In the post-Civil War struggle in the United States to regain economic stability it was not uncommon for single, middle-class women to leave home and seek employment either out of necessity or, increasingly, out of a desire to develop a professional career. Whether needing money or discontented and unfulfilled, the number of women entering the job market continued to increase. During the last quarter of the nineteenth century the number of women employed outside the home skyrocketed: by 1890 almost 4 million--approximately 20 percent of American women--were what the Census Bureau called "gainfully employed" ("Change;" Foner 257). It was during the 1870s, however, that writers began to incorporate such women into their fiction, exploring these difficulties. During the first part of the decade, two works appeared that looked at such issues: Louisa May Alcott's Work and Lillie Devereaux Blake's Fettered for Life. In their portrayals of working women, Alcott and Blake raise most of the important, sometimes troubling questions working women faced, as well as those they presented to their society. The authors also examine why a woman would want to work, especially why a "properly brought up" young woman would desire to do so.
In 1873 Alcott published Work, a novel exploring the employment possibilities available to a young, middle-class woman forced to earn a living. Through a series of dead-end, but acceptable, jobs--seamstress, governess, companion, and actress--Christie Devon fuses the notions of the lady and the worker. Since she never enters the factory (which by this time had lost the genteel coloration of the Lowell Experiment (1)) or becomes an advocate for proletarian reform, Christie can be viewed as encompassing the "fine instincts [and] gracious manners" of the upper classes mixed with the "skill and courage" of working women (430). Within Work, Alcott's representation of labor focuses on "those too refined to stand it for long" and all but ignores the jobs and indignities faced by many working-class women. The novel's depiction of feminine labor outside the laboring poor, particularly those involved in factory work, represents a new area for women writers. (2)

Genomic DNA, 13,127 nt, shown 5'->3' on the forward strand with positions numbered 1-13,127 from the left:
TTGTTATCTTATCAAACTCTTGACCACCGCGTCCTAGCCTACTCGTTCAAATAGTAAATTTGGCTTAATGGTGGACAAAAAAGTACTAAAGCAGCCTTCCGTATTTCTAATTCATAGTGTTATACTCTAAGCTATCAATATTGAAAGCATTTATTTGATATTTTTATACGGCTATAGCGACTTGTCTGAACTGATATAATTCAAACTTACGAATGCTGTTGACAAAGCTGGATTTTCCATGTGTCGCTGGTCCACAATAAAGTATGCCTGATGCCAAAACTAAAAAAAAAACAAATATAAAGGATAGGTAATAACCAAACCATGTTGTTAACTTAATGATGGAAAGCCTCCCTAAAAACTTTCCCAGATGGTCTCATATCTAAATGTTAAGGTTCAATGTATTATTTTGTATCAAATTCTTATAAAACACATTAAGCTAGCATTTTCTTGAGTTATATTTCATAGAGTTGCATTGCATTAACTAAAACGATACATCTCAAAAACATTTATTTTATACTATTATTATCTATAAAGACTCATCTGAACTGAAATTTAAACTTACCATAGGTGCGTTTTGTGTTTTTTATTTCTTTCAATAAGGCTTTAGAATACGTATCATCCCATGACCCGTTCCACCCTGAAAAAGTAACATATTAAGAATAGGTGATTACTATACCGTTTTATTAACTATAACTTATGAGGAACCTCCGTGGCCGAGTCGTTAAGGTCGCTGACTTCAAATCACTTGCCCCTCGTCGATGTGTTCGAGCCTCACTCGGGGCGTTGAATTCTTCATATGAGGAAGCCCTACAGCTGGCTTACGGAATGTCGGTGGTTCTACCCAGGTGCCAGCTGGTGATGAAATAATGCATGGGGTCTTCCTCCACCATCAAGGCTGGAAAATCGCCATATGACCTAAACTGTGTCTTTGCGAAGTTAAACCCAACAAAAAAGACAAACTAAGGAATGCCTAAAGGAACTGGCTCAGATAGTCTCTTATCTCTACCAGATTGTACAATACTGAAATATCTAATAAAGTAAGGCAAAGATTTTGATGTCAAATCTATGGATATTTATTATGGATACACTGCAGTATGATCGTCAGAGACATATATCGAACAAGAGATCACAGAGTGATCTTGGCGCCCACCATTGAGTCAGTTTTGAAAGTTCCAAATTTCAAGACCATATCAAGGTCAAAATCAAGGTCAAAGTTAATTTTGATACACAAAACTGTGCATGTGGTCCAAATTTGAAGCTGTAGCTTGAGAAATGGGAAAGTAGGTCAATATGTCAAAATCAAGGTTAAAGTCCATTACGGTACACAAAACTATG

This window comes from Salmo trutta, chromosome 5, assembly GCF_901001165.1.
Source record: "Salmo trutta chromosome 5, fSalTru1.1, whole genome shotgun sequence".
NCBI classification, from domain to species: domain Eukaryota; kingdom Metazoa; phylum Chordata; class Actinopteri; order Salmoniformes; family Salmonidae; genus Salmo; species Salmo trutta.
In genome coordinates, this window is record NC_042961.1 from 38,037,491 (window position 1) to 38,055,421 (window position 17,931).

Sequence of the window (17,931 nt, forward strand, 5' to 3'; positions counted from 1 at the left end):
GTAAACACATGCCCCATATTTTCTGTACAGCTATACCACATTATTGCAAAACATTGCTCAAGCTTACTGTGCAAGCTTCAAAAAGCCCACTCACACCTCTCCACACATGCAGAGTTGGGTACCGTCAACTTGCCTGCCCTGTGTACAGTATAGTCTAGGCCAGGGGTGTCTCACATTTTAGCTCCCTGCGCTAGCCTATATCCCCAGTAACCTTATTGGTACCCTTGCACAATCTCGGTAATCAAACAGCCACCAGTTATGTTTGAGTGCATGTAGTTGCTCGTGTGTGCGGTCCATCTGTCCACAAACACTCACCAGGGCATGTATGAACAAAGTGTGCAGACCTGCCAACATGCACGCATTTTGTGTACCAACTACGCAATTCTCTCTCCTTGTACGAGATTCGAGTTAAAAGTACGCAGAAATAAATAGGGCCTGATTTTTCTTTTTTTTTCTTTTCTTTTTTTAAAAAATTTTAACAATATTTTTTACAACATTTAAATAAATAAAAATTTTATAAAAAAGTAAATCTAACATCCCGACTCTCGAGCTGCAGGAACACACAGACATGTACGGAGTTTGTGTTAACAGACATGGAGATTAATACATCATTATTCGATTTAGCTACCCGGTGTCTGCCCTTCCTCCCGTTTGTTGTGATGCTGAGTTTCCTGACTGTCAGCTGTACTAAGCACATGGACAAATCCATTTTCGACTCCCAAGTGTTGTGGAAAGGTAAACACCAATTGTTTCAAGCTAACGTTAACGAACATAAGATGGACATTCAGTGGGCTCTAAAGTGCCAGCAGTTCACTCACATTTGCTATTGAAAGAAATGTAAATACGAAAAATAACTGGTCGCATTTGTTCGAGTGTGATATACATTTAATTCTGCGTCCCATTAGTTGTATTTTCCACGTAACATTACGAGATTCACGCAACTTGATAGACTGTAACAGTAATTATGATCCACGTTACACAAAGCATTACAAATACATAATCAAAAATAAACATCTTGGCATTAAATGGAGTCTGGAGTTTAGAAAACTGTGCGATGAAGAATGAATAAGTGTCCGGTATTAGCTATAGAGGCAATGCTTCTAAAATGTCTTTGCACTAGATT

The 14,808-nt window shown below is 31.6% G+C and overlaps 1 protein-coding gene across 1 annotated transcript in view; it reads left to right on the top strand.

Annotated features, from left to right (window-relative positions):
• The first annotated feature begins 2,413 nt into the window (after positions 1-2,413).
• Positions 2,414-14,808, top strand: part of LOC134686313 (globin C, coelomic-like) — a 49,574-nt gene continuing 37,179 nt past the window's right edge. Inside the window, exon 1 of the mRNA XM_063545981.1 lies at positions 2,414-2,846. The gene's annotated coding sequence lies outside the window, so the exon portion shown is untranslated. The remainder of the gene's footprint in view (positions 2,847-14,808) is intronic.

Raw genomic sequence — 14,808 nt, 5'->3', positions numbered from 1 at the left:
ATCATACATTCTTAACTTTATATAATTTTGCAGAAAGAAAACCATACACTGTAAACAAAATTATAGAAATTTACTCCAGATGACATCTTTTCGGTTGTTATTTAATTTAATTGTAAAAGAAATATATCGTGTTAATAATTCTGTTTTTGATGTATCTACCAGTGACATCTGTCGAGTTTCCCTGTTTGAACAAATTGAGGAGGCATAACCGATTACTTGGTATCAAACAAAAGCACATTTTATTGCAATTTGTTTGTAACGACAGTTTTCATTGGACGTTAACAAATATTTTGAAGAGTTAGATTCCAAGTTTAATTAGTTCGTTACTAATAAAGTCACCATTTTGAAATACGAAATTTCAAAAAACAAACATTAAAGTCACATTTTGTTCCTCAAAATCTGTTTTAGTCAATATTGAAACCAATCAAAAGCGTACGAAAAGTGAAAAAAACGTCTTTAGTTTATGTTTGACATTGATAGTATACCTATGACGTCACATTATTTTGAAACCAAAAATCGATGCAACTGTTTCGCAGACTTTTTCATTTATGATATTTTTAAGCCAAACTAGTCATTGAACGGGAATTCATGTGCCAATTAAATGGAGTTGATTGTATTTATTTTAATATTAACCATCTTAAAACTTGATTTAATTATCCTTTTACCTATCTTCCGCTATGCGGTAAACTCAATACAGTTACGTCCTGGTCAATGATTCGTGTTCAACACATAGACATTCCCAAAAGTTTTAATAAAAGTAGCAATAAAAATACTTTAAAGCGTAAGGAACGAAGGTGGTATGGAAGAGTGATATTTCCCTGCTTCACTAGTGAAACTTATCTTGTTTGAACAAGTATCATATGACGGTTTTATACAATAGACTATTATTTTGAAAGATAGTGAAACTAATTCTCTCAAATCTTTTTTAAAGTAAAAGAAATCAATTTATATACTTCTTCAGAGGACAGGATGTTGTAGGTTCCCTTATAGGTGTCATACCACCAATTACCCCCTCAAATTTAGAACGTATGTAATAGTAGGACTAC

A year after the publication of Work, Blake published Fettered for Life which, like Work focuses on the lack of employment possibilities middle-class women faced despite their intelligence, education, and drive. In fact, the two novels have many points in common: both feature young female protagonists who appear to be "driven by necessity, temperament, or principle out into the world to find support, happiness, and homes for themselves" (Work 11), and who feel that their father (in the case of Laura Stanley) or male guardian (in the case of Christie Devon) is overbearing and harsh; both fear that if they stay home they will end up in stifling, unhappy marriages; both encounter a wide range of characters as they search for an occupation; and both eventually find love. Yet the two novels do differ. Work, like most novels of the time, explores women's labor, especially that of the middle classes, as a continuation of their duties at home, thus supporting the concept of separate spheres and women's essential domestic nature. In contrast, Fettered for Life repeatedly demonstrates not only that women often possess the skills and intelligence to surpass men, but also that women who are not allowed a definition of self beyond wife and mother are frequently destroyed by their domestic lives.
The most notable difference between the two texts is in the narrative perspective. The perspective of Work is strictly Christie Devon's. Although she encounters a wide range of characters, many based on revolutionary people of the time such as Harriet Tubman and Henry David Thoreau, the focus remains on Christie and her search for "'a better sort of life'" than a "'dull one made up of everlasting work, with no object but money'" or a life of "'dependence where there isn't any love to make it bearable [. …